Book review: Saint Martin’s Summer
Saint Martin's Summer, published in 1909, is a historical romance, Sabatini's signature style. Think of it as a very high-toned beach book….
Here's my take on it:
Jason Bourne would be bored in Dauphiny.
It's a sleepy, rural French province, but there is the occasional sword play, and some moat diving, so he wouldn't be bored all the way to tears…
But let's just face up to it, in your classic Romantic novel about 18th century French dowager marquises and blundering bounders and dashing heroes and cherishable maidens and fat, simpering seneschals, you're going to get more talk than titillation, and more argument than action. So be it.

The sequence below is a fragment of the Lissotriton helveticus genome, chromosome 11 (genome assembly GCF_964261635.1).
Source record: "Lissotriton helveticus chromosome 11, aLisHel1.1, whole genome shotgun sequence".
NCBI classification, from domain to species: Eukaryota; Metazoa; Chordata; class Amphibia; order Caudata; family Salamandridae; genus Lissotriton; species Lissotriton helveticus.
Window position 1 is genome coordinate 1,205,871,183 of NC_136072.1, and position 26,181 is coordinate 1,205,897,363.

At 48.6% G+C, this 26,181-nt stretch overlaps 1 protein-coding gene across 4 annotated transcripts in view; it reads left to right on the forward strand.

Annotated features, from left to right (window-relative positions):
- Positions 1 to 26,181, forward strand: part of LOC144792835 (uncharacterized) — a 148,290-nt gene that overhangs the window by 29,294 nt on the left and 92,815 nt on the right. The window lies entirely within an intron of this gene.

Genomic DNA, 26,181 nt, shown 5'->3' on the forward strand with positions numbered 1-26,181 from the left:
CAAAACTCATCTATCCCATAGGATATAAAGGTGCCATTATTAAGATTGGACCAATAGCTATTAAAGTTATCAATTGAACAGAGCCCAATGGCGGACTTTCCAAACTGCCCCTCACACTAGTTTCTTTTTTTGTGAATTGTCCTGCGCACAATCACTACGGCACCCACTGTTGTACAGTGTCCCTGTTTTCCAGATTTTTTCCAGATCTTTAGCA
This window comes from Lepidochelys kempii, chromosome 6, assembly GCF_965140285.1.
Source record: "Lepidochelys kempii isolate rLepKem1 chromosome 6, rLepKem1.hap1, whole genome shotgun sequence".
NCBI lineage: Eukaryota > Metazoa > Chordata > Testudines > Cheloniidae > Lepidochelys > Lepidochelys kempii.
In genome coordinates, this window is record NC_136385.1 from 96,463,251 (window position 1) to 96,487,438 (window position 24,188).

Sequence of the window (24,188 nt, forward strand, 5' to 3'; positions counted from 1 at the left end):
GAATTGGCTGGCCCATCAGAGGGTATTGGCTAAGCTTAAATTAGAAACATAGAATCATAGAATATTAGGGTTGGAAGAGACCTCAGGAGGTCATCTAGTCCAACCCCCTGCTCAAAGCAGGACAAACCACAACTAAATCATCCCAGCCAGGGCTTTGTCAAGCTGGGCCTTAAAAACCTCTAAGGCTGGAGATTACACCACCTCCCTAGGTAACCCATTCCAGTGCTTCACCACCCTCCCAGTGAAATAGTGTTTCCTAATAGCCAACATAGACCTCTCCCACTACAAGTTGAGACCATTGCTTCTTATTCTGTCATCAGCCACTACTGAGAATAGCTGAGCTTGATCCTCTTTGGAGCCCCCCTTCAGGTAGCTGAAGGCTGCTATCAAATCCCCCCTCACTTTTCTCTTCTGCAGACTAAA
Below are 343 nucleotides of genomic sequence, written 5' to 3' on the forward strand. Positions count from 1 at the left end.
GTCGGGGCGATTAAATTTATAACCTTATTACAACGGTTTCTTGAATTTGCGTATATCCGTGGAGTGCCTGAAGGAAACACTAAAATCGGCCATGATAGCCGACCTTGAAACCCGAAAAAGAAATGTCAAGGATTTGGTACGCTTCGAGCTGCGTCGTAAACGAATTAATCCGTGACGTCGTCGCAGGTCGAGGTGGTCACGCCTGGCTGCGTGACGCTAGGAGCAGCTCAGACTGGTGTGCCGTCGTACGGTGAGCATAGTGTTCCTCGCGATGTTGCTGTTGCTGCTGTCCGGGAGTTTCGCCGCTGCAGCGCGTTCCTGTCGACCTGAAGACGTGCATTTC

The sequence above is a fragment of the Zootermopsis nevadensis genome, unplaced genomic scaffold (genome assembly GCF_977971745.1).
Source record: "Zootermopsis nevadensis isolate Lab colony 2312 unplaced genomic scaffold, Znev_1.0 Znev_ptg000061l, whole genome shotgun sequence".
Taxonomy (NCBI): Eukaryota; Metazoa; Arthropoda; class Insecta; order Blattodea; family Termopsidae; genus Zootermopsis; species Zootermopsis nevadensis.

Sabatini deftly creates his tale of principled, introspective people trying for success, both villainous and otherwise.
His characters have deep appeal—they're always trying to do the right thing, or at least trying to do a bad thing the right way…e.g., Grenache knows he must save the girl, and he knows he will love her deeply…
They care deeply—about the ones they love, about their success in a milieu that maximizes opportunity for deception and ultimately minimizes the prospect of getting away with a betrayal or self-dealing or moral weakness.
Sabatini is a colorful storyteller, and he tells a great story about things that count.
Copyright © Richard Carl Subber 2015 All rights reserved.